Specht: Well, that's where there's context missing here. And even just a little misleading information. The bill did include more money to invest in rural broadband. It did renew some subsidies for farmers. But one thing that Walker said that's off is that it added work requirements for able-bodied adults. And here's the problem with that statement: Work requirements were a big negotiating point with this bill. And when we talk about work requirements, we're referring to what do low-income people and job-seeking people need to do to access welfare benefits through the SNAP program? And that's food stamps.

A big contingent in the right wing of the Republican Party wanted tougher work requirements and more of them. Well, the Senate didn't want that. And keep in mind, both chambers were controlled by Republicans back in 2018. Ultimately, the new proposed work requirements were left out of the bill. The Senate did not have an appetite for including them. And so in December, when this bill was ultimately passed, it did not include those work requirements. And that part of Walker's tweet was misleading.

Terry: Did you reach out to Walker about what he meant by what he said, referring to that?

Specht: We did. And one thing that Walker's campaign pointed out was that on the day that Donald Trump signed this bill, he also announced his own administration's efforts to include more work requirements. Trump had to do this without Congress because Congress did not include those work requirements in their Farm Bill. So Trump signed a Farm Bill that did not include these work requirements and then on the same day announced that his administration would pursue them and enact them without Congress.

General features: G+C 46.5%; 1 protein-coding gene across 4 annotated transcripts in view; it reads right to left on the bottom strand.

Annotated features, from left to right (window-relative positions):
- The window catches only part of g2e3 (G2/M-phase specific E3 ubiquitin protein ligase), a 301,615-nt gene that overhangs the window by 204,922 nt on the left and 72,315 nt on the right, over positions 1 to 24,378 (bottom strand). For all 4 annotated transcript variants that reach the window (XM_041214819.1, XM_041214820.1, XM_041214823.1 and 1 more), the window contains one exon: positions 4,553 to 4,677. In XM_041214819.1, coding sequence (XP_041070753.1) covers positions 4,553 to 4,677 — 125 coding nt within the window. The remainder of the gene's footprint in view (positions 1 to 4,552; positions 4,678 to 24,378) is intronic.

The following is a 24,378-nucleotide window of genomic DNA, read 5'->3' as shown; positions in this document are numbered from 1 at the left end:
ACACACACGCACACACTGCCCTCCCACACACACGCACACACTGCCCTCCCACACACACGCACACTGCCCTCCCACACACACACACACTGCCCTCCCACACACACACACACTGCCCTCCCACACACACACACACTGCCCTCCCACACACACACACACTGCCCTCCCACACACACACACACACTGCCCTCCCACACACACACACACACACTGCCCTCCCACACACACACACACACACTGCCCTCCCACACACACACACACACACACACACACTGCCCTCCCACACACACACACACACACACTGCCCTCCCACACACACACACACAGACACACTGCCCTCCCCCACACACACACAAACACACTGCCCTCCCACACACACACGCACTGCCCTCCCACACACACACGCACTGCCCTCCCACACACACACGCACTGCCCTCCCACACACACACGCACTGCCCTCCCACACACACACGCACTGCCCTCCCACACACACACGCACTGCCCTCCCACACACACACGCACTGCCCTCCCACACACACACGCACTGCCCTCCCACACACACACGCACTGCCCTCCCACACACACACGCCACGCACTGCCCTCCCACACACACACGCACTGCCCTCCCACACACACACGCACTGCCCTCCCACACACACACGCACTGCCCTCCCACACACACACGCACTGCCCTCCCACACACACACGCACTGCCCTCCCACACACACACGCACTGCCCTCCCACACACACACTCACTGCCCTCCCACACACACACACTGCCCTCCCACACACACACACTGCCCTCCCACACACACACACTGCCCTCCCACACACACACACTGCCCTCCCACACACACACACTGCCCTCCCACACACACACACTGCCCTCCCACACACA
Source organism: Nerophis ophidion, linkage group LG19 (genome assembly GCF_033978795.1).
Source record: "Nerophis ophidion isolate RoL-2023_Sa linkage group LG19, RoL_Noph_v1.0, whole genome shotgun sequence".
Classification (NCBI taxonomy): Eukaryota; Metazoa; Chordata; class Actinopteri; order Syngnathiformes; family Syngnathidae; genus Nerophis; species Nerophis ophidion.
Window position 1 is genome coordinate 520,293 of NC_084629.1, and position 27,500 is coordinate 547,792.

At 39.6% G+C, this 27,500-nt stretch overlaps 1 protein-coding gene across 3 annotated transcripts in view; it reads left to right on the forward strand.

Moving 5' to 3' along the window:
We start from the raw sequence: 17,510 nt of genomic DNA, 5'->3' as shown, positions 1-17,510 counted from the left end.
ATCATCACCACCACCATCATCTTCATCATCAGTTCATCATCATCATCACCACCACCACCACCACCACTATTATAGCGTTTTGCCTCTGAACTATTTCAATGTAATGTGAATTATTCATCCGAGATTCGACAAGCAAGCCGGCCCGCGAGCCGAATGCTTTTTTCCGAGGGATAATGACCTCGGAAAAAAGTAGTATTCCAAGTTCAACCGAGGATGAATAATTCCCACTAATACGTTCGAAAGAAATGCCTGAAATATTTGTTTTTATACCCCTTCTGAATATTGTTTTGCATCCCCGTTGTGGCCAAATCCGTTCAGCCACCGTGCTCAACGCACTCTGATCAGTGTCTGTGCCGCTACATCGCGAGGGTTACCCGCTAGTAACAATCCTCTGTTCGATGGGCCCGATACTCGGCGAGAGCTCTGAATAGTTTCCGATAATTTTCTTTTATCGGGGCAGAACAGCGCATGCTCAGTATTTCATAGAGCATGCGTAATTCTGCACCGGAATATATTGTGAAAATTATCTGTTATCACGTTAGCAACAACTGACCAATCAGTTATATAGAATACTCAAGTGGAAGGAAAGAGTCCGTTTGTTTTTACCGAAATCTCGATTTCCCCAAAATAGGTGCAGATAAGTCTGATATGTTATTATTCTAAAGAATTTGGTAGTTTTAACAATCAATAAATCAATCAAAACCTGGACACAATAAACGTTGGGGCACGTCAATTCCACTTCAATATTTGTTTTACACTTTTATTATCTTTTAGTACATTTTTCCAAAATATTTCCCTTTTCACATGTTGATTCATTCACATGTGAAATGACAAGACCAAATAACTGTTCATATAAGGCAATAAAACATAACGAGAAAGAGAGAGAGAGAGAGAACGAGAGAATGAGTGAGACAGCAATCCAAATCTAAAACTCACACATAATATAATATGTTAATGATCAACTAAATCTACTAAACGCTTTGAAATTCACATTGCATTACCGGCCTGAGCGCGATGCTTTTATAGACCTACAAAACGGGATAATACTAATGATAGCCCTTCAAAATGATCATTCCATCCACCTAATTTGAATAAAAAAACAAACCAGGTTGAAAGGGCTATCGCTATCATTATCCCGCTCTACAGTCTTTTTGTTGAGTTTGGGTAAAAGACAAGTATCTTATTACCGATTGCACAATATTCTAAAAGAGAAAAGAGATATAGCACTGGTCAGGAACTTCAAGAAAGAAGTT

It's fair to say that this is all part of one broad effort, but it's misleading to say those new work requirements were included in the bill itself. That's not true.

Terry: Well, let's go back to Budd for a moment. Why did he vote against this 2018 bill that we're talking about?

Specht: That's really important, too, because Budd mentioned that is a major reason he voted against it. He wanted those work requirements included in the bill. He cited that as a big reason why he voted against it. And it's important to note it's an agriculture bill with these food stamps. And those welfare benefits were one of the biggest ticket items in that legislation.

Terry: So how did you rate this claim by Mark Walker then?

Specht: We rated this "half true." He's right about his own vote and he's right about Ted Budd's vote. But he's really off-base with that last part when he said it added work requirement for able-bodied adults. It really did not do that. And if we went back to 2018, that misleading statement would be even more glaring because those work requirements were such a big part of these negotiations. And that's why we rated this "half true."

Terry: All right, Paul, thank you.

Specht: Thank you.

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Marshall came to WFAE after graduating from Appalachian State University, where he worked at the campus radio station and earned a degree in communication. Outside of radio, he loves listening to music and going to see bands - preferably in small, dingy clubs.